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            Growth, livability, and feed conversion of 1957 versus 2001 broilers when fed representative 1957 and 2001 broiler diets

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              Pathological changes associated with white striping in broiler breast muscles.

              White striping is a condition in broiler chickens characterized grossly by the occurrence of white striations, seen parallel to the direction of muscle fibers, on broiler breast fillets and thighs. Based on visual evaluation of the intensity of white striping, breast fillets can be categorized into normal (NORM), moderate (MOD), and severe (SEV) categories. This study was undertaken to evaluate the details of changes in histology as well as proximate composition occurring in the fillets with respect to the 3 degrees of white striping. In experiment 1, representative breast fillets for each degree of white striping (n = 20) were collected from 45-d-old broilers, approximately 2 h postmortem. From each fillet, 2 skeletal muscle samples were obtained and fixed in 10% neutral buffered formalin. To identify and differentiate the histological changes, slides were prepared and stained using hematoxylin and eosin, Masson's Trichrome, and Oil Red O stains. In experiment 2, samples with 3 degrees of white striping were collected from 57-d-old birds for conducting proximate analysis. Major histopathological changes observed in the MOD and SEV samples consisted of loss of cross striations, variability in fiber size, floccular/vacuolar degeneration and lysis of fibers, mild mineralization, occasional regeneration (nuclear rowing and multinucleated cells), mononuclear cell infiltration, lipidosis, and interstitial inflammation and fibrosis. Microscopic lesions were visually scored for degeneration and necrosis, fibrosis, and lipidosis. The scale used to score the samples ranged from 0 (normal) to 3 (severe). There was an increase (P < 0.05) in mean scores for degenerative or necrotic lesions, fibrosis, and lipidosis as the degree of white striping increased from NORM to SEV. The results from the histopathological study were supported by the findings from proximate analysis confirming that the fat and protein contents of muscle increased (P < 0.05) and decreased (P < 0.05), respectively, as the degree of white striping increased. In conclusion, the histopathological changes occurring in white striping indicate a degenerative myopathy that could be associated with increased growth rate in birds.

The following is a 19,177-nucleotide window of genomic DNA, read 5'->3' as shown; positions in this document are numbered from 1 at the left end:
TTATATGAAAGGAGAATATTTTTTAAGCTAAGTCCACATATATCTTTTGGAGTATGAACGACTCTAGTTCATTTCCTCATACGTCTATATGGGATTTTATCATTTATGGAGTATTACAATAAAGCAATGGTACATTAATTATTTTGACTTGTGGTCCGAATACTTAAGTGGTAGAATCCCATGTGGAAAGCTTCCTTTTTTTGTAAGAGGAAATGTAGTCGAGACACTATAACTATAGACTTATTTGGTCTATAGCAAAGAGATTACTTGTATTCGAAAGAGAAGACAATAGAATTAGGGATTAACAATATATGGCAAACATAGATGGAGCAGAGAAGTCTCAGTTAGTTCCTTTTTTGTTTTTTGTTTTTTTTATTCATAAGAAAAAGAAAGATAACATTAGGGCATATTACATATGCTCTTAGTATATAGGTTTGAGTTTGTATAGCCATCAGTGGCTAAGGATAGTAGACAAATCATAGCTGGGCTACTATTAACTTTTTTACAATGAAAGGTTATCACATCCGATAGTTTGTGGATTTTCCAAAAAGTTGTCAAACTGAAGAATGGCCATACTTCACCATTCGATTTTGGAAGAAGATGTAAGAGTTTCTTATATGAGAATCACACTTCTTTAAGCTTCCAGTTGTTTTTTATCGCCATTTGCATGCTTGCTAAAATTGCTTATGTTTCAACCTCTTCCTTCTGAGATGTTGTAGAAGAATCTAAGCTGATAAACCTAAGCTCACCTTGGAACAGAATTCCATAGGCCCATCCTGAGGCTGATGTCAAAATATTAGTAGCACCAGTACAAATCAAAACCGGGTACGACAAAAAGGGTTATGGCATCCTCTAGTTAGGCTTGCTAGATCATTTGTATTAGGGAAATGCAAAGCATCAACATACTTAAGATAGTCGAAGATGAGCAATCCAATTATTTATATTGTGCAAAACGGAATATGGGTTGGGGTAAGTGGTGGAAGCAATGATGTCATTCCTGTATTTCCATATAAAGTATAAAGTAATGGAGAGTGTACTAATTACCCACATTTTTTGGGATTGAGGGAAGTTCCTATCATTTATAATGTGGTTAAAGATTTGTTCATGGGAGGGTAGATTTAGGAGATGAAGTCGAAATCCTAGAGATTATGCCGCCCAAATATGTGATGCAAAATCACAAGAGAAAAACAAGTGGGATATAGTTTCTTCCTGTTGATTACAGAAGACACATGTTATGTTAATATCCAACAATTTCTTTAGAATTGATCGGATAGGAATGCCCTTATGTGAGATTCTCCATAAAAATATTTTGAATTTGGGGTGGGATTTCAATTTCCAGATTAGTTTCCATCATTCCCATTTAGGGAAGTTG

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                Author and article information

                Journal
                applab
                World's Poultry Science Journal
                Worlds Poult. Sci. J.
                Cambridge University Press (CUP)
                0043-9339
                1743-4777
                June 2015
                June 2015
                : 71
                : 02
                : 363-374
                Article
                10.1017/S0043933915000367
                © 2015